Tom Gregory started the business, with his brother Keith soon jumping on board as well to help him install liners for customers that generally had coal plants and power stations. But as the years have rolled by Gregory’s is now far more likely to be lining tipper trucks. In fact, Tom says 70 per cent of its business these days is installing the material – brand name Quicksilver – into tippers.
G WEBB HAULAGE CARRIES A WIDE RANGE OF MATERIALS IN BULK AND OFFERS NATIONWIDE TRANSPORT WITH A FLEET OF OVER 55 VEHICLES. ITS 32-TONNE RIGID CHASSIS TIPPERS BEAR ITS DISTINCTIVE LIVERY AND ARE A FAMILIAR SIGHT ON THE NATION’S HIGHWAYS. BASED AT ITS LONGSTANTON HEADQUARTERS, NEAR CAMBRIDGE, THE COMPANY HAS GROWN STEADILY OVER THE PAST 70 YEARS. BULK & TIPPER TELLS THE STORY.
One of the most respected names in bulk haulage must be Cambridgeshire-based G Webb Haulage. It was established in 1947 by the late George Webb senior, originally as a garage and vehicle repair operation serving the rural community. A move into tipper haulage pointed the way forward. Back then vehicle technology was at best basic, but the founder had a firm belief that the most efficient way to operate was to specify the vehicles to a high level. This often involved embracing new technologies, but only after thoroughly researching, analysing and understanding both the benefits and any potential downsides to any new development in vehicles, bodywork, equipment and operating systems.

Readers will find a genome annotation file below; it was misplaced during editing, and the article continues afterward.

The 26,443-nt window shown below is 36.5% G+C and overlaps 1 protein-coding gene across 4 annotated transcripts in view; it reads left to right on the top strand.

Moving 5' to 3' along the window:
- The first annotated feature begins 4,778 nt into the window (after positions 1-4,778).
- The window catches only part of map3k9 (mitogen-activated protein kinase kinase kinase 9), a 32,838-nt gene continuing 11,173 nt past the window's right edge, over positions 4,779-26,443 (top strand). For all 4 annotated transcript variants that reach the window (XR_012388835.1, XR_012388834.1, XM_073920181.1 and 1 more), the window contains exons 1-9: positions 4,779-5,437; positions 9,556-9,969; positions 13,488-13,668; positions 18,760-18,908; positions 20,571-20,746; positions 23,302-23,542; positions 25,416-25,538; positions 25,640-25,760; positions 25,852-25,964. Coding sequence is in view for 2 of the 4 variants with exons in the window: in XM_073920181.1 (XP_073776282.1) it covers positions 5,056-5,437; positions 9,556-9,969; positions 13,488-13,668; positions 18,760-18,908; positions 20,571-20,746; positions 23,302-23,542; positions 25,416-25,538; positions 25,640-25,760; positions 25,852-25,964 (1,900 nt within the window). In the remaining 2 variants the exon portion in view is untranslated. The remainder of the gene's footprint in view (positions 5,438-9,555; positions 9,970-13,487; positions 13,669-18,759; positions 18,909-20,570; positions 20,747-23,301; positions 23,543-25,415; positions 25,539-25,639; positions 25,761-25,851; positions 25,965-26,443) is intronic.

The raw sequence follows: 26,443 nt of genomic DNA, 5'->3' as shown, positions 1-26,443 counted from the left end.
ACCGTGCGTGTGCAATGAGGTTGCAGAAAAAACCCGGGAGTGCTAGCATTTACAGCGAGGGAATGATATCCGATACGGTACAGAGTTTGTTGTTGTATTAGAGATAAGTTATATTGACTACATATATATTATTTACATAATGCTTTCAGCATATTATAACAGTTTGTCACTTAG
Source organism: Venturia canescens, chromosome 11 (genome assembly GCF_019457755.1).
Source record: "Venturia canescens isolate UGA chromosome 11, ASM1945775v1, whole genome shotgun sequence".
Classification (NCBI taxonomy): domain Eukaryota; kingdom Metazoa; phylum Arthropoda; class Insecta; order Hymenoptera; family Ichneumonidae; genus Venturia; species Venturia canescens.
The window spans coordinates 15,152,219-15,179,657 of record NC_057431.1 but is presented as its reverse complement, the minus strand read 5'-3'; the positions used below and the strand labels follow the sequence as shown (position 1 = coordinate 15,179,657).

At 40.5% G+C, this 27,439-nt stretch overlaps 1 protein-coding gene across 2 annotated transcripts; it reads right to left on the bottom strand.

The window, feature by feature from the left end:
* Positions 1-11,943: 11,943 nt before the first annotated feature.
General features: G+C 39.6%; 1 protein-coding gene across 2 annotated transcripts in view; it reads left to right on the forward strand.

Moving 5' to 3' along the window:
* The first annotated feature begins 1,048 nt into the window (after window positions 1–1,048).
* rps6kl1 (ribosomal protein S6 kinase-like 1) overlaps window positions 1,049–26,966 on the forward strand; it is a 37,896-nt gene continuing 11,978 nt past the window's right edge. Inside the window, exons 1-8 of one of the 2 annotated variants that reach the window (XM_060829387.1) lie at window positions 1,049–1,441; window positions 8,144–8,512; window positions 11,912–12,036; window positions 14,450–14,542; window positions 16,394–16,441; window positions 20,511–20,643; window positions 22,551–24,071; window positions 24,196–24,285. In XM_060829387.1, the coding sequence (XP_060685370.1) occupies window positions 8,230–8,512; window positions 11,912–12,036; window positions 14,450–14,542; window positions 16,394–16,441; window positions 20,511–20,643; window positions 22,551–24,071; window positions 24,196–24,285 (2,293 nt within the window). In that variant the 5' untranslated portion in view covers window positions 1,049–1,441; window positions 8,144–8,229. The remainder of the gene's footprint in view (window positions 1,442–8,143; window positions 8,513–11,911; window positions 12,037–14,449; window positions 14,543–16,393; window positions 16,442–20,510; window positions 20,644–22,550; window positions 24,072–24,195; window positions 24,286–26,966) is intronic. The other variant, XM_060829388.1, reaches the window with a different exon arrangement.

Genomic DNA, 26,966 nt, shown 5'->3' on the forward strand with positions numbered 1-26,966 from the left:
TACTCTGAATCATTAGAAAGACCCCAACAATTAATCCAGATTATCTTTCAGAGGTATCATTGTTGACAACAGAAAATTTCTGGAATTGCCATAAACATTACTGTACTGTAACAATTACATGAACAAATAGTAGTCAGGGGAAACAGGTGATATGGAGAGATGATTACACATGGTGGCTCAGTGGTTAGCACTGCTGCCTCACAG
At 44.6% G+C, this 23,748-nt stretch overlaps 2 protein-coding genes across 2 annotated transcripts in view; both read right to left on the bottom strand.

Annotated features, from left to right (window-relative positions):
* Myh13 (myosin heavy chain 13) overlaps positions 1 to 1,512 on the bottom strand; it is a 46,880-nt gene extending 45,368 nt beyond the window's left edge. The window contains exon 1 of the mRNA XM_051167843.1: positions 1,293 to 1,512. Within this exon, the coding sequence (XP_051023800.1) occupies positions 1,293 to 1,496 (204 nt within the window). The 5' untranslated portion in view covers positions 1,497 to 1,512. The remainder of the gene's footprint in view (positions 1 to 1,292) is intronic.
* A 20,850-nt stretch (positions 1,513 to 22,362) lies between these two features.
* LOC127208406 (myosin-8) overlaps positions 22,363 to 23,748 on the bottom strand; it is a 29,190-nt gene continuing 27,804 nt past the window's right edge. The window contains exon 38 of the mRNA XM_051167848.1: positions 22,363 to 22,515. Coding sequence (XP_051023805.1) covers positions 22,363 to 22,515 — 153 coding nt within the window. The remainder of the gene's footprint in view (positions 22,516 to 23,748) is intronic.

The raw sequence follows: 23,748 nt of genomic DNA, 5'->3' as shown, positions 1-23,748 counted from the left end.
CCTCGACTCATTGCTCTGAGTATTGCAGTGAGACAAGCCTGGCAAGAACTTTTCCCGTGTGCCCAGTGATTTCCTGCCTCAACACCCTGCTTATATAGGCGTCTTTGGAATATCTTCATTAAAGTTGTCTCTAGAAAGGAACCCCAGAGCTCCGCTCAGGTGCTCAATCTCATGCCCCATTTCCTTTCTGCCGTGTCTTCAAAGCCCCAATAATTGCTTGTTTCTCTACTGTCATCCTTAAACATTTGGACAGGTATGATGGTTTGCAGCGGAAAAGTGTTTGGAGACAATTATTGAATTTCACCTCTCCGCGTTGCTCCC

The present-day operation is still under family control, with the second and third generations actively involved and the desire to keep improving the operational efficiency and reliability of the trucks and equipment employed continues as strongly as ever.
VOLVO TRUCKS RECENTLY GAVE THE UK TRANSPORT PRESS AN OPPORTUNITY TO LOOK OVER AND DRIVE SEVERAL VEHICLES FROM ITS NEW ALL-ELECTRIC HEAVY TRUCK RANGE. THE EVENT TOOK PLACE AT ITS GOTHENBURG HEADQUARTERS IN SOUTHWESTERN SWEDEN AND BULK & TIPPER HAD THE OPPORTUNITY TO SPEAK TO THE ENGINEERS, PRODUCT PLANNERS AND MARKETING SPECIALISTS AS WELL AS TESTING TWO ALL-ELECTRIC TRUCKS.